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Arts & Culture

'As I Walk Through The Valley' Captures South Texas' Vibrant Music Scene

Punk <em>luchadores </em>are part of the south Texas music scene.
Punk <em>luchadores </em>are part of the south Texas music scene.

Editor's note: This is one of three segments in this week's episode of Alt.Latino. Listen to the full show.

Two years ago I got a crowdsourcing email from two guys making a movie about, of all things, the rich musical history of south Texas.

I was expecting lots of accordions and cowboy hats, but As I Walk Through The Valley is instead an insightful examination of 1960s garage rockers, a decades-long commitment to DIY performance spaces and Tejano punks wearing lucha libre masks.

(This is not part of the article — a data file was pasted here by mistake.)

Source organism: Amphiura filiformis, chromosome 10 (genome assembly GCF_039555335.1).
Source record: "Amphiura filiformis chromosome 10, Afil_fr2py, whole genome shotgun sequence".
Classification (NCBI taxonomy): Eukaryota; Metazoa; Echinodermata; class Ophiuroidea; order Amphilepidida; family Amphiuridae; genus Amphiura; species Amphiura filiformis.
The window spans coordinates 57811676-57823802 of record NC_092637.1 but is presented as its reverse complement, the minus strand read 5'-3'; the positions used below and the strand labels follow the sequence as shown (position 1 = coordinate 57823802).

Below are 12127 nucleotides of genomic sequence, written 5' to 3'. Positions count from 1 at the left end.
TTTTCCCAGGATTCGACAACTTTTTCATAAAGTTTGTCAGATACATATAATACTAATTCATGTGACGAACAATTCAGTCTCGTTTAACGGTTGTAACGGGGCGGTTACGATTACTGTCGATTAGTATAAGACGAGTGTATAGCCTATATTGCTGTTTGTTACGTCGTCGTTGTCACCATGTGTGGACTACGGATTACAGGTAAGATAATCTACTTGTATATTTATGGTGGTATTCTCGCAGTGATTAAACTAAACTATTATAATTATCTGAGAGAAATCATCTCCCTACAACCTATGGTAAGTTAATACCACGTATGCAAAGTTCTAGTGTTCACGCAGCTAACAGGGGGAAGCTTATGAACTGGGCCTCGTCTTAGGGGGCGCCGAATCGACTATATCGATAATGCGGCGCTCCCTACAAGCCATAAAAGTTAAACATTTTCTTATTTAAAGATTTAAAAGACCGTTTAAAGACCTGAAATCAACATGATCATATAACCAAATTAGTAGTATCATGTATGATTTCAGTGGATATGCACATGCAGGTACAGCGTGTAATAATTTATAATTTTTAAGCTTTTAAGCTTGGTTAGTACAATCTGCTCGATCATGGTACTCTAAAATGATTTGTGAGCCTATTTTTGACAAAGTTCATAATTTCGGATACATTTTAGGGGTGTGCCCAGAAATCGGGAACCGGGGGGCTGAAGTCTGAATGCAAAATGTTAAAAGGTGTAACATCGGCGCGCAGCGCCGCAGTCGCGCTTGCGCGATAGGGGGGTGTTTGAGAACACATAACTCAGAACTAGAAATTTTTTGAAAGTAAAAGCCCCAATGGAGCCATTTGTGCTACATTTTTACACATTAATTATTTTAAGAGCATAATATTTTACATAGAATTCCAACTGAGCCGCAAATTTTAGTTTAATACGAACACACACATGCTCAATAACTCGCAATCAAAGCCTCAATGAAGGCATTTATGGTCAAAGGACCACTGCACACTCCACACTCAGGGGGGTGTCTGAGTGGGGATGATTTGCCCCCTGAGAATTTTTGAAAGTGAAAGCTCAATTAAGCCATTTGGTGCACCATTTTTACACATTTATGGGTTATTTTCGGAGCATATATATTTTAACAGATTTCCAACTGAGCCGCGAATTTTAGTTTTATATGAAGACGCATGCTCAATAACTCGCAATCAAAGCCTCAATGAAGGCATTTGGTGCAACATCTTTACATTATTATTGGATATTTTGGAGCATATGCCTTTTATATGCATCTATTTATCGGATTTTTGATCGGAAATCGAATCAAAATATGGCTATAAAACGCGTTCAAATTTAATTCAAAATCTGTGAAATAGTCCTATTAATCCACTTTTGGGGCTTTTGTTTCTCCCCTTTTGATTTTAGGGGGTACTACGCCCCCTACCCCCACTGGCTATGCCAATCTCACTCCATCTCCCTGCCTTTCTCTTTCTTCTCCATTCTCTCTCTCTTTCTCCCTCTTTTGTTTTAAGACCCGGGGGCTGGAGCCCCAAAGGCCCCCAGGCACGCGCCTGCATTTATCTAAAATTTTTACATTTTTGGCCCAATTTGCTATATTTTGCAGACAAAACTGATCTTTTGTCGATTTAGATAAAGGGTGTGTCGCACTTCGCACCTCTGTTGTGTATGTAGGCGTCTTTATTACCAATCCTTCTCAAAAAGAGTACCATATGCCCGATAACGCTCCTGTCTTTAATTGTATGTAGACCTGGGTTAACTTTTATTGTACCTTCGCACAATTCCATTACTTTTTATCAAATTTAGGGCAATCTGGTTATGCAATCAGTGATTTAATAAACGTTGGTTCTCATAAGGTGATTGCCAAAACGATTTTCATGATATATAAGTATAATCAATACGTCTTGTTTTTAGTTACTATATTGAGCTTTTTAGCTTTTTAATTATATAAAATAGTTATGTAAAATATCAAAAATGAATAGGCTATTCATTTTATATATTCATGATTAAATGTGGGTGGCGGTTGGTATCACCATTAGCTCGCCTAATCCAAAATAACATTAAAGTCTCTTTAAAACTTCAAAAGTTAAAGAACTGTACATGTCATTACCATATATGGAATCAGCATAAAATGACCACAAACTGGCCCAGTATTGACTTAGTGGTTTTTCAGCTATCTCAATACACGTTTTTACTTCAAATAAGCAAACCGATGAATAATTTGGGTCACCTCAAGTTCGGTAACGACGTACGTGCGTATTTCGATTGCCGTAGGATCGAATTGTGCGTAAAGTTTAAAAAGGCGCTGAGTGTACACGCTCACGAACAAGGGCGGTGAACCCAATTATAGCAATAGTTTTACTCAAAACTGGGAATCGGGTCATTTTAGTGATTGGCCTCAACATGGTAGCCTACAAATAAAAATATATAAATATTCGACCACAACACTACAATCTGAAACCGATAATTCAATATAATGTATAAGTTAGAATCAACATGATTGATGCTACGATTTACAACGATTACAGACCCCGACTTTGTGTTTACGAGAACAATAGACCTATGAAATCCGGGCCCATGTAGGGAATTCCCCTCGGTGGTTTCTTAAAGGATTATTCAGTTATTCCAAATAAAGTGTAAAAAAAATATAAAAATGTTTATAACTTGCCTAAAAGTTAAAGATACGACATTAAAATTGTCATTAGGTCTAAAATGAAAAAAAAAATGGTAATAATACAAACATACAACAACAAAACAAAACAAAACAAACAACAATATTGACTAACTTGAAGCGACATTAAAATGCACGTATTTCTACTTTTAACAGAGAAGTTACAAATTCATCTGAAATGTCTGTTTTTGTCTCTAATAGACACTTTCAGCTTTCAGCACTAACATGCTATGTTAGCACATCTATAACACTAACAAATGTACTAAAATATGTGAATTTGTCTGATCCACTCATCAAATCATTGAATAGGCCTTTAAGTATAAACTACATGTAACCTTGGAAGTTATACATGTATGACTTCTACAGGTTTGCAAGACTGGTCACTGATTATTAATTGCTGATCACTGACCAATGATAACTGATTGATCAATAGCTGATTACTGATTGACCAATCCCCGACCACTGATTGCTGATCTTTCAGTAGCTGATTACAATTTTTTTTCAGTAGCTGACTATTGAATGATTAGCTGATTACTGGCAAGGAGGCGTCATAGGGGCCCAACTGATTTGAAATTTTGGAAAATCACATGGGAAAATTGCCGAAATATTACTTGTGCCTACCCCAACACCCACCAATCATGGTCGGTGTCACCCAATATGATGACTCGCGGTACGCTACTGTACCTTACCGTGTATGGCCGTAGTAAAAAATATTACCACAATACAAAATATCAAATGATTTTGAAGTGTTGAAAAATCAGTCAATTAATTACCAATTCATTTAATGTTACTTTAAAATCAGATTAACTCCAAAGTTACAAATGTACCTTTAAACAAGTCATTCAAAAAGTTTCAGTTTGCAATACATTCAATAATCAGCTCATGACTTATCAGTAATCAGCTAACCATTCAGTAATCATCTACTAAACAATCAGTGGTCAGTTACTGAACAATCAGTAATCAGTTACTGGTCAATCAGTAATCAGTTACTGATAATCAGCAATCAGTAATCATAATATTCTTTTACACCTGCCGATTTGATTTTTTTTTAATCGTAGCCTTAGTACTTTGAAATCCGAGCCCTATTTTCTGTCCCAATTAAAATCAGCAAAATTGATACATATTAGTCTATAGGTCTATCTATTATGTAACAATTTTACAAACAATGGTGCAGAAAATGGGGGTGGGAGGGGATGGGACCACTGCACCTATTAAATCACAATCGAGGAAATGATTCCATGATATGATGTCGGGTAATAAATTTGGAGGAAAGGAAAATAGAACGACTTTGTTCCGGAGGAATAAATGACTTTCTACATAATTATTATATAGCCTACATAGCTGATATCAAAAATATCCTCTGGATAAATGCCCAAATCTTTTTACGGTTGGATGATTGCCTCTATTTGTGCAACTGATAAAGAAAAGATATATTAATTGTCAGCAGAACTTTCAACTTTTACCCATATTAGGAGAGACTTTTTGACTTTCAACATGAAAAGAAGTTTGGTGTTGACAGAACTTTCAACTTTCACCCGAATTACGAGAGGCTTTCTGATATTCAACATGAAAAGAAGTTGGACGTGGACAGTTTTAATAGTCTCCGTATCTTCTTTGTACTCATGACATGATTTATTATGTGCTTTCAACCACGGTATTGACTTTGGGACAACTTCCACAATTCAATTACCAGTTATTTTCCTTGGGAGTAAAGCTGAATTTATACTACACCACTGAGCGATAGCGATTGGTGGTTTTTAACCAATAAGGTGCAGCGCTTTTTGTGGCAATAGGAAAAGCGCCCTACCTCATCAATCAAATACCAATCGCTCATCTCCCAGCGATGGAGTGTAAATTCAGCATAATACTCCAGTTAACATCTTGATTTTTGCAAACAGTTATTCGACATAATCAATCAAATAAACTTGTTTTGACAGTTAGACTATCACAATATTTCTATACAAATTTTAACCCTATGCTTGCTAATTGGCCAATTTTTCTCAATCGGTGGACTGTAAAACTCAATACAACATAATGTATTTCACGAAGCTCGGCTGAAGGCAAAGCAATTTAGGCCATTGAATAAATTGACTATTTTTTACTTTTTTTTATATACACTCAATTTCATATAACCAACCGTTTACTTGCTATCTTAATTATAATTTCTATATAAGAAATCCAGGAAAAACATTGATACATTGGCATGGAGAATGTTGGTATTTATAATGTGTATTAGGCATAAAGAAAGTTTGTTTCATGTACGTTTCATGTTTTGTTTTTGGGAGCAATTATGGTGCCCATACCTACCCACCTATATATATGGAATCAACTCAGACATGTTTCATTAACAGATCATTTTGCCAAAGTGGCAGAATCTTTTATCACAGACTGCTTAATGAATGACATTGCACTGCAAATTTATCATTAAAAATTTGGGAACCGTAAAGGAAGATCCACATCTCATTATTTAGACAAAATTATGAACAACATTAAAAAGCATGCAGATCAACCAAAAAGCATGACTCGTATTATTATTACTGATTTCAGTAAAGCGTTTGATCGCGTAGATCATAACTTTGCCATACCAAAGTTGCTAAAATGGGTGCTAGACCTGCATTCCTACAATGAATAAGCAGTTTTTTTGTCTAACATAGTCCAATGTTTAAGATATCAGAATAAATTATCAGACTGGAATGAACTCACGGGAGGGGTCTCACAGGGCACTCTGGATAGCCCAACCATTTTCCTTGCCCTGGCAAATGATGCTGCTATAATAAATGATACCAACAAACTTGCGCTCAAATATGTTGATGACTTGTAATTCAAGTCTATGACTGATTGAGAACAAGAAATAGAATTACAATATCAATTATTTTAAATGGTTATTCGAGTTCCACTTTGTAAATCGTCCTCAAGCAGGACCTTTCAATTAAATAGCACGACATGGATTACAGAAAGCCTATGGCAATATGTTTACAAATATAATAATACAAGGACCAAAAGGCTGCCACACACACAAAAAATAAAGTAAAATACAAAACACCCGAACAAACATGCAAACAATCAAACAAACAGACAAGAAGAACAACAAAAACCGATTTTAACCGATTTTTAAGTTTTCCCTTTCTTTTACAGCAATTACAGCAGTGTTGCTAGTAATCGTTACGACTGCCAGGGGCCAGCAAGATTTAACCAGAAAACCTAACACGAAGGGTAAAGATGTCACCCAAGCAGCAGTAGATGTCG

I sat through the film mesmerized by the story, which was new to me — but also by some aspects that were familiar. I didn't know any of the bands or musicians, but I did recognize the desire to create music no matter what; the drive to express yourself and tell the world "I exist" when so many things and people tell you that you don't; and the loving dedication of family and friends who make the local bowling alley feel like the main stage at Coachella.

Filmmakers Ronnie Garza and Charlie Vela, who live in the Rio Grande Valley, say they made the movie "because no one else would." That commitment was rewarded when the film was selected to premiere at the prestigious South by Southwest Film Festival earlier this month. I caught up with Vela and Garza while they were still buzzing from their SXSW screenings, where tears of joy mixed with heartfelt applause.

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